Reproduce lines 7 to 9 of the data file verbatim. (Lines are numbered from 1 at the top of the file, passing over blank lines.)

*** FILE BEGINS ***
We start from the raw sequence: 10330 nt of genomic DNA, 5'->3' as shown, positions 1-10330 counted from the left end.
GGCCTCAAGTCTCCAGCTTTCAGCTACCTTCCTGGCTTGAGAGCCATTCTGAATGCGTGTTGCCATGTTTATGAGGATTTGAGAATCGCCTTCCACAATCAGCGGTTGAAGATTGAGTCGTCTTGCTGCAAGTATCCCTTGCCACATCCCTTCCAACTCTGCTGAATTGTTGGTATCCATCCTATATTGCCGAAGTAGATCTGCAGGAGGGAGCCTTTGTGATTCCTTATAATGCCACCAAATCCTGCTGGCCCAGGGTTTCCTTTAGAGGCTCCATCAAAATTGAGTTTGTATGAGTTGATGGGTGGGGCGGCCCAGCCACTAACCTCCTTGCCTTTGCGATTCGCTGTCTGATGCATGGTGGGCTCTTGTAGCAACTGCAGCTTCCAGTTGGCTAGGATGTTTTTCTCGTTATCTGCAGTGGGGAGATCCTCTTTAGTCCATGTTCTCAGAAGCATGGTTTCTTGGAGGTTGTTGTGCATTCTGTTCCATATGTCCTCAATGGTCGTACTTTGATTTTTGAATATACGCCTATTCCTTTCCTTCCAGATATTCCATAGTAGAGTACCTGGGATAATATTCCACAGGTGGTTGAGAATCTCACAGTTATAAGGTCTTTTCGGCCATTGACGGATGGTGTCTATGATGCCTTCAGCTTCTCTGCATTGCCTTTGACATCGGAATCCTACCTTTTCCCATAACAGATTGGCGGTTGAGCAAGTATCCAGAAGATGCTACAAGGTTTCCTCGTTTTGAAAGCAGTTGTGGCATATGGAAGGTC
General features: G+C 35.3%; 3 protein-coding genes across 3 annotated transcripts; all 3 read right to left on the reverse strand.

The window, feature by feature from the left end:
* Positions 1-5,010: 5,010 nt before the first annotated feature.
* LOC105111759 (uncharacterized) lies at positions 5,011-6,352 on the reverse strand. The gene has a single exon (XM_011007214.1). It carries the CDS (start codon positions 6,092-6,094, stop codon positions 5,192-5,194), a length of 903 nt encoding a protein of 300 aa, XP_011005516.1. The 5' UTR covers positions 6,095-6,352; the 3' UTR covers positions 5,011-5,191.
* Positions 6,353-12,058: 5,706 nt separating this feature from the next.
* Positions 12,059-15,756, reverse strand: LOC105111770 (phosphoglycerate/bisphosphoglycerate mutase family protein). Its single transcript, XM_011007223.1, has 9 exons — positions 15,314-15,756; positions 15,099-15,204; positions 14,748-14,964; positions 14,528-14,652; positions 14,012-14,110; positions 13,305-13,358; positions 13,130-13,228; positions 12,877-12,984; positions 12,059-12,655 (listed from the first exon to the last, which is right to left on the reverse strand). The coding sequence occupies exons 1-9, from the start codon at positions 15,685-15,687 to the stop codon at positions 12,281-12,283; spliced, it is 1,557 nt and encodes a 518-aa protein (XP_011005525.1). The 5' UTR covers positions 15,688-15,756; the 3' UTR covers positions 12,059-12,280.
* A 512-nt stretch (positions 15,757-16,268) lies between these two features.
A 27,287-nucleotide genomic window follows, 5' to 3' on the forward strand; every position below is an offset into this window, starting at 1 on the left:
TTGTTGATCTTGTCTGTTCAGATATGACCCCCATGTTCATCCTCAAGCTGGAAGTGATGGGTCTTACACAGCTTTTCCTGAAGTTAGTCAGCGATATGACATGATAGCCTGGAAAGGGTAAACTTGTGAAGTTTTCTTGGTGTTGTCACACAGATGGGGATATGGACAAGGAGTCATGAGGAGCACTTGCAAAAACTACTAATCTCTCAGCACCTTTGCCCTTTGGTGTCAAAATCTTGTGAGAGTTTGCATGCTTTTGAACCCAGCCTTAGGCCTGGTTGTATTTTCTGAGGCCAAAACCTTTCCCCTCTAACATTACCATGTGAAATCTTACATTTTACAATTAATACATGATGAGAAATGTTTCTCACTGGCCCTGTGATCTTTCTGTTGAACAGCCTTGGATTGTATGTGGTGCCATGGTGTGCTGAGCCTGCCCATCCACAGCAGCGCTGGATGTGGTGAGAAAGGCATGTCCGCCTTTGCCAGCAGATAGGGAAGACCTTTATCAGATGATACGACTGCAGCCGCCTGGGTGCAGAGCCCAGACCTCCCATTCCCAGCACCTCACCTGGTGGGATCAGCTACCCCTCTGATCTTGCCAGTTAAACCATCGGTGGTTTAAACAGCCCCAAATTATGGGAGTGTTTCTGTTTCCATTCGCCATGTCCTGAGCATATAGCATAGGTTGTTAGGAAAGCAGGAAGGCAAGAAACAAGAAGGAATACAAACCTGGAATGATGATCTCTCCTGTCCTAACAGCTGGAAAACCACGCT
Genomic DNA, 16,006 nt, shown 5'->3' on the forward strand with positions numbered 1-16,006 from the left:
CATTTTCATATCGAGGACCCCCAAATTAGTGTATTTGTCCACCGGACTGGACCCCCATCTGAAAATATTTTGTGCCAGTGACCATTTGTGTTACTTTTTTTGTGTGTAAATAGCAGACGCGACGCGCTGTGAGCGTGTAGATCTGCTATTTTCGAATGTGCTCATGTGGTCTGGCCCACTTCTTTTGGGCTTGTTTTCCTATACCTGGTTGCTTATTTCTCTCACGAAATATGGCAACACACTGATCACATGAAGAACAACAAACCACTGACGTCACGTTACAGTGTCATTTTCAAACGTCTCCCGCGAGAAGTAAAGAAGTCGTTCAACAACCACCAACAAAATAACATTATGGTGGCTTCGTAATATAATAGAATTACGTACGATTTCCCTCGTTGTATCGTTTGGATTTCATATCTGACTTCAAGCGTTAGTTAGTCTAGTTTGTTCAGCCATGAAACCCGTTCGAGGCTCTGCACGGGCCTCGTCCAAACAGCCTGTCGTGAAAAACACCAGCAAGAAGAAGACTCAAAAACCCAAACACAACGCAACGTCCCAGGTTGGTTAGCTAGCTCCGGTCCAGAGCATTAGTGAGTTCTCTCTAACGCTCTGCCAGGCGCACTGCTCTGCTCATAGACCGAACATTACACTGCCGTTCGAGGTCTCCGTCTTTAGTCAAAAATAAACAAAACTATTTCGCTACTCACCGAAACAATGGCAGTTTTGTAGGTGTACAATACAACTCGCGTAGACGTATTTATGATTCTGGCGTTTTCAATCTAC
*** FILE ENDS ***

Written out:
* Positions 6,353-12,058: 5,706 nt separating this feature from the next.
* Positions 12,059-15,756, reverse strand: LOC105111770 (phosphoglycerate/bisphosphoglycerate mutase family protein). Its single transcript, XM_011007223.1, has 9 exons — positions 15,314-15,756; positions 15,099-15,204; positions 14,748-14,964; positions 14,528-14,652; positions 14,012-14,110; positions 13,305-13,358; positions 13,130-13,228; positions 12,877-12,984; positions 12,059-12,655 (listed from the first exon to the last, which is right to left on the reverse strand). The coding sequence occupies exons 1-9, from the start codon at positions 15,685-15,687 to the stop codon at positions 12,281-12,283; spliced, it is 1,557 nt and encodes a 518-aa protein (XP_011005525.1). The 5' UTR covers positions 15,688-15,756; the 3' UTR covers positions 12,059-12,280.
* A 512-nt stretch (positions 15,757-16,268) lies between these two features.